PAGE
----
I was hopeful that Tuesday’s mobility problems would ease overnight but, unfortunately, they didn’t. In fact, I have really struggled to walk for the past five days.

There was one piece of good news during the week: I found out that the neurology team are viewing my case as non-urgent. Although the prospect of waiting for an appointment is disappointing, it is reassuring that they don’t think my condition is life-threatening. In actual fact, I don’t have to wait anything like as long for an appointment as I feared. When we arrived home there was an appointment letter waiting for me, with a date in the first half of November.

Watch this space!


Say You Don’t Know


The summer version of a dog sled in Svalbard. August 2017.

I started writing this post last weekend but forgot to complete and publish it. Here it is, in its tardy glory. This week’s post has yet to be penned (or should that be ‘keyboarded’?).

The last week has been difficult.

I have had three falls in the last week, each one sapping valuable grains of my confidence.

Little Sis asked me this evening if the turning of my left foot is what makes me fall. I can’t blame all of the falls on the rogue left foot. Some of them definitely are caused by the weird behaviour of my left foot, but others seem to have little or nothing to do with it. For example, the second fall happened when I was trying to pick something up from the floor and my legs simply gave way.

Every time I fall I want to burst into tears. So many emotions burst out when I crash land: frustration, disappointment, anger, misery, to name but a few. Generally, I don’t cry when my derriere comes into contact with terra firma. However, on Monday things were different.

FPR was going to be driving me to the dental surgery for an emergency appointment. I had just stepped down, out of our front door, when I lost my balance and went flying. Yet another landing on my coccyx! Honestly, no sooner does the pain begin to ease, than I take another tumble, complete with direct hit on the coccyx! Do you know, I think if I had osteoparosis, my coccyx would be in a thousand pieces by now! As it was, all I ended up with were grazes on my knee, elbow and elsewhere and a sore coccyx, again! I can’t tell you how frustrated I was to have fallen yet again but, even so, I don’t know why that particular fall made the tears flow. I really was very upset and my being upset caused FPR to be upset (but not in tears, I hasten to add). I suppose it was good to release some of the emotions, but it didn’t feel good.

A Day of Mixed Emotions


My Big Sister

I could do with having my Big Sister around today.

Today has definitely been a day of mixed emotions. This morning the hand controls were finally fitted to my new car. I say “finally” because it feels as though I have been waiting for a long time. I suppose, that is partly because I had had to stop driving my beloved Alfa several weeks ago because it simply wasn’t safe for me to drive because of the lack of movement in my legs. So, when you add that period of not driving to the time since I ordered my new car, it adds up to a fair amount, especially if you are as impatient as I am.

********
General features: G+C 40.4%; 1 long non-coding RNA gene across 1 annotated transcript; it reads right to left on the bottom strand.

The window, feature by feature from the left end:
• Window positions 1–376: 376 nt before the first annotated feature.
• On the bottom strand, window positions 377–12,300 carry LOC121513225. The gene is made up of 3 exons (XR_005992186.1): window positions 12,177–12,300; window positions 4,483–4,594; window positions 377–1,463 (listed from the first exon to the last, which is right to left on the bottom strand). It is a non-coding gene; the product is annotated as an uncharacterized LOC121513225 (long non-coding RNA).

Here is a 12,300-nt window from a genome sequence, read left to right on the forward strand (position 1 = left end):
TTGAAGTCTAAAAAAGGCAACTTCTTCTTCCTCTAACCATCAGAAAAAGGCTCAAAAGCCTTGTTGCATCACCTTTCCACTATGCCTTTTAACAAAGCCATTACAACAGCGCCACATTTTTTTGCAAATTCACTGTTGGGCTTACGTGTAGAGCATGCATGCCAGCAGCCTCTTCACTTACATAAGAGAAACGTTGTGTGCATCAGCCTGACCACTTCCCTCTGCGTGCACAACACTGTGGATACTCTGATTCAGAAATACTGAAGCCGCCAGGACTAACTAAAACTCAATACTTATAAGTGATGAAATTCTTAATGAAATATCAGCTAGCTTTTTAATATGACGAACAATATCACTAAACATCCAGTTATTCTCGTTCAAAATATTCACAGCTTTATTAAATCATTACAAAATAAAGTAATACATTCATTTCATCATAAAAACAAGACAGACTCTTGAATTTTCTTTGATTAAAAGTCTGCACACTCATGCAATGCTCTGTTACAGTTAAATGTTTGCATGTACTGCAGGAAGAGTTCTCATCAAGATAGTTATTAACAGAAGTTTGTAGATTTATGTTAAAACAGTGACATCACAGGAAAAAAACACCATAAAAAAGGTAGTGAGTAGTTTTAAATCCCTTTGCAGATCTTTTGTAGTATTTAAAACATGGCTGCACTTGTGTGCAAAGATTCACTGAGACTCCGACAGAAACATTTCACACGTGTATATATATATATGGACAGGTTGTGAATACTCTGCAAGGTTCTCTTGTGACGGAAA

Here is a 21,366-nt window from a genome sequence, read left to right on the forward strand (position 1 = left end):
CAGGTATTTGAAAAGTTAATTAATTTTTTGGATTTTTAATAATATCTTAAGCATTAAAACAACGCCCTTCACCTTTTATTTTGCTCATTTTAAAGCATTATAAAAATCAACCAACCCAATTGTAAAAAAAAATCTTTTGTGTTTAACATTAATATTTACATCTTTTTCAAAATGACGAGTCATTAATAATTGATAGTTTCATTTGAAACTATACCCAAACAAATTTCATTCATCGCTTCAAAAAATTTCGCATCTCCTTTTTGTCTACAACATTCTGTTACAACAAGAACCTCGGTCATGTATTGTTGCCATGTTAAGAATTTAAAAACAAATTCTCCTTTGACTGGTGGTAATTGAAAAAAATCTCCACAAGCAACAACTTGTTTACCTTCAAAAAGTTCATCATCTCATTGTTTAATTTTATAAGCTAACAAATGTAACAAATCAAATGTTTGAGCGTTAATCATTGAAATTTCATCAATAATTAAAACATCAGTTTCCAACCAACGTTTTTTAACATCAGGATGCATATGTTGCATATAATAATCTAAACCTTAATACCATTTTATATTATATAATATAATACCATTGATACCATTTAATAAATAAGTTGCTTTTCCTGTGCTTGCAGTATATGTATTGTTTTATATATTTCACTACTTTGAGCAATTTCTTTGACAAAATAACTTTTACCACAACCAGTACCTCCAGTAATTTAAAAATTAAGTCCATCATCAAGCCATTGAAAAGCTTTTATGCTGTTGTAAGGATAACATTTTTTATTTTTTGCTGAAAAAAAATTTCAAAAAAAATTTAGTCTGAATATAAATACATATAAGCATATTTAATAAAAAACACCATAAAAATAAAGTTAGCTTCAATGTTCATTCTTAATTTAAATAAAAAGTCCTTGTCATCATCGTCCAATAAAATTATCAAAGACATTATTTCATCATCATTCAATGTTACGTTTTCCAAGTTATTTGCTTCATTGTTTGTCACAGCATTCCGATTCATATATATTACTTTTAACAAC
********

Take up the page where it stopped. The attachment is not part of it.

As soon as the chap had finished the installation, I asked if he would come out in the car with me for a few minutes so that I could try out the controls. I was grateful to him for agreeing so we set off for a short induction. I was very excited. At last, I had my freedom back.

Only, I didn’t.

Yes, I could drive myself around – sort of, I have yet to master the hand controls – but once I arrive in the car, what then? My walking has gone completely to pot: and, with it, my confidence.

I had two falls yesterday. Neither caused any serious physical injury, although I could not get up without considerable assistance from FPR, but what they did injure was my confidence in my ability to walk. I am terrified that I am going to fall. It doesn’t matter whether I am indoors or out, I am moving very hesitantly.

Objectively, I know that being so hesitant means I am more likely to fall, but that doesn’t help me to feel confident in putting one foot in front of the other. I am having to really force myself to start moving when I stand up. Not only that, but I am desperately searching for somewhere to place my free hand, to support myself, even though I use a walking stick indoors. As for walking outside, I can almost feel myself shaking with fear.

I know that it is silly to feel so frightened, after all, I haven’t broken any bones in all of the falls I’ve had. However, that doesn’t stop the fear, I still shake like a leaf. With this level of anxiety, I wonder if I should seek some practical help with walking. It is so difficult to know what to do when I’m in the middle of investigations to establish what is going on with my mobility, and why.

One thing’s for sure, I am missing the support of my Big Sister, at the moment.


Getting Nowhere, Fast


Sydney, August 2013

My new car has arrived! It was delivered on Monday afternoon and parked on our driveway. And, apart from two very short shopping expeditions, that’s where it has stayed. I had hoped that the hand controls would have been fitted by now but it’s not happening until, possibly, Tuesday of this coming week. I am a tad frustrated. Having been unable to drive my previous car for very nearly two months, I am keen to get behind the wheel of my new car. I am going stir crazy.

So, my new car has been going nowhere, fast.